Sea Level Rise
There will always be beaches, but sea level rise will ensure that they will not be in the same place in the future. The beaches will still exist throughout this change, but many of the buildings may not. Efforts to save development, however do threaten beaches, such as shoreline armoring structures.
Although relative amounts of rise may seem very small, only a few millimeters per year, the cumulative effect of these small rises each year over a long period of time (100+ years) causes major problems. Accelerated rates of erosion are attributed to sea level rise and erosion causes large economic losses around the world each year due to the close proximity of buildings and critical infrastructure. This includes transportation systems, gas and oil lines as well as electricity lines and power plants.
Most developed coasts and beaches have buildings very close to the ocean leaving little room for the ever-expanding ocean. The future effects of sea level rise on coastal civilization over the entire world are of great concern. Over half of the world’s population lives within 100 km of the coast. Over the next 50 years, damage due to coastal development will be devastating, but if the rate of sea level rise increases, the results could be catastrophic. This issue threatens areas from New York City in the United States to the Pearl River Delta in China to the Maldives.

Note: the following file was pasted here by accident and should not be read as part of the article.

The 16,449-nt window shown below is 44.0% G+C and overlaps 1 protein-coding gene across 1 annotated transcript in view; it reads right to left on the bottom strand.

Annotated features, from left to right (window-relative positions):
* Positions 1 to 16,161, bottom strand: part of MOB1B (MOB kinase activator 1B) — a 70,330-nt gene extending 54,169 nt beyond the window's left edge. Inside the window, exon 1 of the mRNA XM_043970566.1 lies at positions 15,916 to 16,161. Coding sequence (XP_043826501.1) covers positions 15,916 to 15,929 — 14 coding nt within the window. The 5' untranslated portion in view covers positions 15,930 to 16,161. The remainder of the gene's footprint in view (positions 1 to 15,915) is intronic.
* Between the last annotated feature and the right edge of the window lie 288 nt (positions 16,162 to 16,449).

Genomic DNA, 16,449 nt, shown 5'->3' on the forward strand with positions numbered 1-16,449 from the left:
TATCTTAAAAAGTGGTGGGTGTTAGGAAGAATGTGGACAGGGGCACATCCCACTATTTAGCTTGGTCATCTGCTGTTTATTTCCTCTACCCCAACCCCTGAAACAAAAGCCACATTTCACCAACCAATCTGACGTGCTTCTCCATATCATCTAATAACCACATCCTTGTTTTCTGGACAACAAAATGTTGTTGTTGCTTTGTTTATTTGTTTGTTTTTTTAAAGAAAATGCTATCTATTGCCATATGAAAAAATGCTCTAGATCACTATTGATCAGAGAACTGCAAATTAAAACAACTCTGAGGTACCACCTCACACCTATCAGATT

The world map below allows you to see elevations of coastal areas. Areas in red are the lowest in elevation and are most prone to flooding. Check out Manhattan in New York City. If you think the situation there looks dire, be sure to check out the effects of a 2 m rise in sea level on Pearl River Delta in China, home to more than 40 million people. Map courtesy of globalwarmingart.com
Surfing in / Sea Level Rise
Orrin H. Pilkey and area locals offer their perspective on North Topsail Beach, North Carolina.
Comments Off on Erosion and Sea Level Rise on North Topsail Beach
As California officials see it, global warming is happening so there’s no time to waste in figuring out what to do.
Comments Off on California panel urges immediate action to protect from rising sea levels
You may have to kiss that summer trip to the beach goodbye later this century, thanks to rising sea levels and more intense tropical storms, scientists predict.
Comments Off on Rising Seas to Destroy U.S. Beaches
New maps developed by investigating the relationship between human population and natural resources shows where people will most likely settle through 2025.
Comments Off on Flocking to the Coast: World’s Population Migrating into Danger